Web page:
Time flies when you’re a parent. One day you’re bringing a baby to day care and the next, you’re picking up a young child from preschool and listening to how he’s learned to write his own name.
Perhaps you’ve started thinking about how you’re going to pay for your children’s college educations. Higher education is an important, yet expensive, investment. According to the College Savings Plans Network, the costs of attending college are increasing approximately twice as much as inflation each year, and over the past decade, tuition and fees at four-year public colleges have increased by more than 50 percent.
Now for the good news: Even if you didn’t start a 529 plan when your kids were born, there’s still hope! With some strategic planning and a lot of dedication, you can provide for your kids, so they won’t face insurmountable debt after they leave college. Read on for some pointers on how to save.
What will the cost of college be more than a decade from now, when your little one is all grown up? There are tools available to you help you get an estimate. CNN Money’s helpful tool, titled “How much will that college really cost?“, lets you search for annual tuition costs by college name or by state. Then, FinAid’s college cost projector allows you to enter the current one-year costs of attending the school of your choice, and takes both rising tuition and inflation into account to provide you with one, two, three and four-year total projected costs.
Once you have a ballpark figure of how much you’ll need for each child, it’s time to start saving. FinAid advises adhering to the one-third rule: Aim to put away about one-third of each child’s college costs in savings. Then, when it’s time for college, you and your family can use one-third from savings; pay one-third out-of-pocket; and borrow the last third.
Now that you know have a goal to aim for, how do you translate it to into action? FinAid says one rule of thumb is to set aside 10 percent of your salary from the day your child is born. If you wait until he or she enters first grade, you should save 18 percent of your monthly income for your child’s college fund.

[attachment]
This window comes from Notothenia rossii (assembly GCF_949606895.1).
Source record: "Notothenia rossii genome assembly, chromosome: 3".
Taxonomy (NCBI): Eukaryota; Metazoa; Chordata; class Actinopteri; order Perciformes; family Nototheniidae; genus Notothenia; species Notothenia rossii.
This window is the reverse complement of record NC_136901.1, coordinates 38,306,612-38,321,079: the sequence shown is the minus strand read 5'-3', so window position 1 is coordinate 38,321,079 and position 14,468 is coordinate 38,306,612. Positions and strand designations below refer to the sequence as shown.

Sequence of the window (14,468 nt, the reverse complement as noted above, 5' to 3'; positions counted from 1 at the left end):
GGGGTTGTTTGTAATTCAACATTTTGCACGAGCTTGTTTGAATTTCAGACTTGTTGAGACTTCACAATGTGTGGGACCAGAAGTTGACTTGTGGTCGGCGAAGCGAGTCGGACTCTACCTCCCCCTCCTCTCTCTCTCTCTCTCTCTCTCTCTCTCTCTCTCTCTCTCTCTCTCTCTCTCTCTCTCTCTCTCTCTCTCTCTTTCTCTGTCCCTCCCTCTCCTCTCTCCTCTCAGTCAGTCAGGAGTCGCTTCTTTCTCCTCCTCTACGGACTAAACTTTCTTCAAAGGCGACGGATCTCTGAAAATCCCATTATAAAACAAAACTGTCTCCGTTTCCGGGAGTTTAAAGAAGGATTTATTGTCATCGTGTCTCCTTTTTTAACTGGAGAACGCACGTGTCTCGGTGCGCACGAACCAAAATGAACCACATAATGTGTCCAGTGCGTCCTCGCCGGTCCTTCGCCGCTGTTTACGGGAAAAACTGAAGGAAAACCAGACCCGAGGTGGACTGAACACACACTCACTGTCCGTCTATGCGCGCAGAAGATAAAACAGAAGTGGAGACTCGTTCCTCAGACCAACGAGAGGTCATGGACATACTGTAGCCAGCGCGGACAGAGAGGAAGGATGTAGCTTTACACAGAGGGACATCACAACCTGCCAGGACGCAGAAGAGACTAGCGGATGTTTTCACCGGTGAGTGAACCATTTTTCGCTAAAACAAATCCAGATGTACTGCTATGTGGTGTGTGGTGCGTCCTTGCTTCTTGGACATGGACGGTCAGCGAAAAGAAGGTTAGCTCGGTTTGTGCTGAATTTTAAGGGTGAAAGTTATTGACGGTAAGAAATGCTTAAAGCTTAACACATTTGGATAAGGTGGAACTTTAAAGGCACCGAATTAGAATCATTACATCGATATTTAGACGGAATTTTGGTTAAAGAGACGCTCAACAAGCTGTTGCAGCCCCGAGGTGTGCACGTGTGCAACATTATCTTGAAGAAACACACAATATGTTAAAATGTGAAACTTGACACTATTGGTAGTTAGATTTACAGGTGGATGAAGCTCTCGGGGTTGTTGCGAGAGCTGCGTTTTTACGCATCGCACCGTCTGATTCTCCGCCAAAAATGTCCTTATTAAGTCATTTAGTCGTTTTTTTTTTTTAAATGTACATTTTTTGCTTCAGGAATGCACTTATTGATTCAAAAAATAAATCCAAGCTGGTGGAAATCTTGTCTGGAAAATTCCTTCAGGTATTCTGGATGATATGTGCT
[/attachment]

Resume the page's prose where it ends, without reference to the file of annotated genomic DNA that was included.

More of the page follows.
One way to start saving is to consider opening a 529 plan for each child. The Internal Revenue Service explains that 529 plans allow you to contribute part of your income without it being subjected to income tax, so long as the money is used for qualified educational expenses.
How much your savings yield, other than the total accrued amount, depends on which savings vehicle you choose. FinAid calculates that putting aside $100 a month from birth to age 17 at a 5 percent interest rate will yield $139,358, for example. Saving $100 a month for the same time period with no interest yields $88,400.
If your children are older when you start saving, you’ll likely need to set aside higher amounts or find a method to earn more interest. Talking to a professional financial advisor can help you determine which options will best fit your needs.
It’s never too late to start saving for your children’s college education. So take the time to educate yourself on your options now so you can make the best decision for your family’s future.
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